Basic study of mobile gamma ray imaging using a digital camera and scintillator

Hiroshi Yoshitani, Toshioh Fujibuchi, Yumiko Nakajima

Research output: Contribution to journalArticlepeer-review

Abstract

Gammacameras are used in nuclearmedicine examinations involving radioisotopes; however, they do not provide real-time feedback. We propose a real-time imagingmethod based on a commercially available digital camera and a scintillator array to provide simple and accurate measurements of radioisotope accumulation and contamination. We evaluate the sensitivity and resolution of the proposed device using x-rays as a proxy for gamma-rays. The performance of the device is demonstrated using PENTAXKP and ORCA-spark C11440-36U digital cameras. Acaesium iodide scintillator array is irradiated with x-rays, with the state of lightemission confirmed using live view images. The pixel value is evaluated as a function of dose rate. Furthermore, we investigate the state of light emission in response to amplifying the light signal using an image intensifier. For the PENTAXKP, luminescence is observable for a dose rate of approximately 10m Sv h-1, which changes to 2.1 mSv h-1 when an image intensifier is used. Not ably, the ORCA-spark detected emission at a low dose rate of 0.06 mSv h-1. However, using an image intensifier resulted in noisier images. Therefore, although the ORCA-spark can observe luminescence at a suitable predicted dose rate for application in nuclear medicine examinations, a collimator is required to control the spread of gamma rays. However, as this causes the sensitivity to decrease, increasing the amount of light emitted by the scintillator and improving the sensitivity of the camera is vital.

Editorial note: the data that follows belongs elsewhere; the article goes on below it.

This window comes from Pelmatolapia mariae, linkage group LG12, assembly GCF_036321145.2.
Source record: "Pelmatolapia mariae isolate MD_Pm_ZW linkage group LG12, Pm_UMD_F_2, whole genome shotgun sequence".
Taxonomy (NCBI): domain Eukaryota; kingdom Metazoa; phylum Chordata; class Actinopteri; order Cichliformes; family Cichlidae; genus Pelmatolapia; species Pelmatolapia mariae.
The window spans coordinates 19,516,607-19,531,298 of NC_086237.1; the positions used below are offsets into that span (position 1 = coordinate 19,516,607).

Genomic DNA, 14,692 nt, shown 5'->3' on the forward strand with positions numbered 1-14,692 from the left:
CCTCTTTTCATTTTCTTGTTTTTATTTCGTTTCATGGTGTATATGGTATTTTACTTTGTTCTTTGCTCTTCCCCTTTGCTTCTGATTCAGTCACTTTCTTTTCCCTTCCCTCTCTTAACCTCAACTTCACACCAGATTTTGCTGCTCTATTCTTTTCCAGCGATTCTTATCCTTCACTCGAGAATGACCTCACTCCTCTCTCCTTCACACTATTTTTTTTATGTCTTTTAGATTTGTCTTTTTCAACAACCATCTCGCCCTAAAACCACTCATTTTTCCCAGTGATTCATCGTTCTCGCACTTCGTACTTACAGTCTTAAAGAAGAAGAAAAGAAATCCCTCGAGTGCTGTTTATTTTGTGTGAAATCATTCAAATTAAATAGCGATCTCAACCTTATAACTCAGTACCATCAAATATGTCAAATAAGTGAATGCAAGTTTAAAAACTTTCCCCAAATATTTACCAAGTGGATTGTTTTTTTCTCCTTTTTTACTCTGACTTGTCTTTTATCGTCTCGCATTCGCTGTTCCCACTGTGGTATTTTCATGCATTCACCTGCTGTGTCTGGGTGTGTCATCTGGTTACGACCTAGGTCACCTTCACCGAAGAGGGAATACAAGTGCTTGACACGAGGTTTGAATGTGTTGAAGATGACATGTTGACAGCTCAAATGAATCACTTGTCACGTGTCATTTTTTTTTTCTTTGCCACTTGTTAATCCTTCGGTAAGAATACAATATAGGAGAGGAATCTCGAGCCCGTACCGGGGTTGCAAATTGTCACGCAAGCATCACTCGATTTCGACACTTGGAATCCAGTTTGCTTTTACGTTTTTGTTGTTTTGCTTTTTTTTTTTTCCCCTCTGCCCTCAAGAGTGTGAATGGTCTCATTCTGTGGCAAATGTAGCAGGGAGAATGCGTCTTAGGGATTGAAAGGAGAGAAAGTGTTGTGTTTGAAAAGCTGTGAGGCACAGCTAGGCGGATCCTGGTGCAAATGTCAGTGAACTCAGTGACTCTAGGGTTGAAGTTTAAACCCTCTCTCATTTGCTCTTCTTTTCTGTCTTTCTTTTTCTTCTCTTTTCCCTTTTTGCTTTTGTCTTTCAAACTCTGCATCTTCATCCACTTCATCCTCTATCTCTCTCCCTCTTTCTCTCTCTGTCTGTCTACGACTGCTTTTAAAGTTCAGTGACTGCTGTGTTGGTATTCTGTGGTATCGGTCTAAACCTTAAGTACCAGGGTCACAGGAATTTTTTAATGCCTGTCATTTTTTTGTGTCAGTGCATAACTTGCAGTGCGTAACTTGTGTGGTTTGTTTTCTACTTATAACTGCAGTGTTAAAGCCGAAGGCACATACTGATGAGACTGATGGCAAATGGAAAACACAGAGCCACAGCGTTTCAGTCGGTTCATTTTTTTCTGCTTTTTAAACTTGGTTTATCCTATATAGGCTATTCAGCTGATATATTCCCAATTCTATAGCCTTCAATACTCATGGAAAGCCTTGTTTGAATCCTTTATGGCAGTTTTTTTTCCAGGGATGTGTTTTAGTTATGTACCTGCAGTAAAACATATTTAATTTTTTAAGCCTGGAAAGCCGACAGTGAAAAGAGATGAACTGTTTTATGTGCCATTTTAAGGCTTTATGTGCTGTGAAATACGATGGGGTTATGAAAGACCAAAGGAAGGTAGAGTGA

Original languageEnglish
Article number037001
JournalBiomedical Physics and Engineering Express
Volume7
Issue number3
DOIs
Publication statusPublished - Apr 1 2021

All Science Journal Classification (ASJC) codes

  • Biophysics
  • Bioengineering
  • Biomaterials
  • Physiology
  • Biomedical Engineering
  • Radiology Nuclear Medicine and imaging
  • Computer Science Applications
  • Health Informatics

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